What if there was a framework you could utilize to help you decide with your own logic, reasoning, and evidence whether or not something should be apart of your life? You’re in luck, in this TGA Core Concept training we’ll be going over The Investor Frame, a principle taken from the CCA and Dan Nicholson’s book, Rigging the Game.
Listen: Apple Podcasts | Spotify
What We Know Up To This Point
If you’ve been following along the syllabus and gone through the foundations and other core concept trainings, so far this is what we have covered:
- Appreciate when bad things don’t happen (Bumpers).
- Don’t waste on energy on things that violate your economic and personal principles.
- The biggest key to resource allocation (at this point): Stop making bad decisions (decisions that violate your personal and economic principles).
- To be clear these decisions are not objectively bad, but bringing it back to DALA, these are bad decisions when they get you further away from what you say you want.
- “Most prefer the certainty of misery to the misery of uncertainty.” -Virginia Satir.
- Resources are not unlimited.
The Uncomfortable Reality
Staying in a bad situation is the same as making a new bad decision every day.
You can recapture and reallocate all of those resources from a bad situation to stop violating your own economic and person principles with the Investor Frame.
If yes, you are NOT violating your current economic and personal principles.
If no, you ARE and must ask: “What would need to be true for me to say yes?”
Should I stay in this relationship?
Given what you know today would you opt back in to your relationship that hasn’t been working for the last 5 years?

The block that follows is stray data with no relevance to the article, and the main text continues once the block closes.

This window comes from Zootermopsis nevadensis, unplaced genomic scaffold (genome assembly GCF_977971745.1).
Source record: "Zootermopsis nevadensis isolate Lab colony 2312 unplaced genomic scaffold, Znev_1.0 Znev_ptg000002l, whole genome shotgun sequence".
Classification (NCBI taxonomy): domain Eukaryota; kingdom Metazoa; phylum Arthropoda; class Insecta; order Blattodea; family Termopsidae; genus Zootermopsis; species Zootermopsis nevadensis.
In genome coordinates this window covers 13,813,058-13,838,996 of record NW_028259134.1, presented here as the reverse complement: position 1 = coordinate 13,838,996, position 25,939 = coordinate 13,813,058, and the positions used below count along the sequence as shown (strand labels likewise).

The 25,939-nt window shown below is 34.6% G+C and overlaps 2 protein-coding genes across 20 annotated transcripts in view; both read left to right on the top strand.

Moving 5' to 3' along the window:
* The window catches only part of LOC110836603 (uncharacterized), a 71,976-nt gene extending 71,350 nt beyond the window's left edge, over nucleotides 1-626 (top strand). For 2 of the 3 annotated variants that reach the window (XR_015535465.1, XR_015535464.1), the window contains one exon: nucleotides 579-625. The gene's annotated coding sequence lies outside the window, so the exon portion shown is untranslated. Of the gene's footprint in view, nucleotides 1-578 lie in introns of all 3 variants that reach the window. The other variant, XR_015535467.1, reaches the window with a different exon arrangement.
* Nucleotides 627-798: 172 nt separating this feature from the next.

“They could still change.” Have they though after the last 5 years? Given what you know today would you start this relationship again?
If No, it’s time to make a change.
If Yes, even though you might be upset about something you’re not violating your own personal and economic principles. Often times people will let emotions get the best of them, driving them out of good situations. Had they simply zoomed out and utilized the Investor Frame they might have seen something different.
Home or Rental Home?
You have a house and you decide to buy a new house to live in. What do you do with the old one? You come to the conclusion about renting it out, but let’s run it through the lens of the Investor Frame.
Your old house is worth 2 million dollars and given what you know now would you pay 2 million dollars at this point to have this house to rent it out?
If No, you are violating your own principles and your resources are being misallocated. You could sell the house for 2 million dollars and allocate those funds to something that funds a priority of yours.
If Yes, then rent it out.
Bitcoin or Stock/Investment
You purchased $100,000 worth of BTC (or insert other investment vehicle) and it is now worth $50,000. To note, there will most likely be a massive loss aversion here.
If someone asked you “If you had $50,000 what would you do with it?”
If your response was “Well I’d buy BTC”.
There is your answer, you are not violating your own personal economic and personal principles. You’d purchase $50,000 of BTC and you own $50,000 worth of BTC.
If your answer was: “No, I’d buy land”. Then you would sell BTC and buy land.
This is a big problem often seen in Web3 communities, people who want to defer the responsibilities of their investment decisions to someone else. You don’t run to other people and ask them what to buy. Instead now you’ll be able to use the Investor Frame to make these decisions with your own logic, reasoning, and evidence. You can use the Investor Frame in every part of your life to recapture and reallocate and replace things that are violating your principles with things that are not. While everyone is trying to figure out ways to push harder on the gas, having this in your tool box is like taking your foot off the brake. Put it to use and see what you come up with, afterwards drop your six word update below.
6WU- Wisdom Comes From Multiple Perspectives
Can you summarize what you’ve learned into six words? Share them on the thread below so that others can also benefit from your wisdom. After you’ve shared be sure to read through what others have said as well to see what you can take away.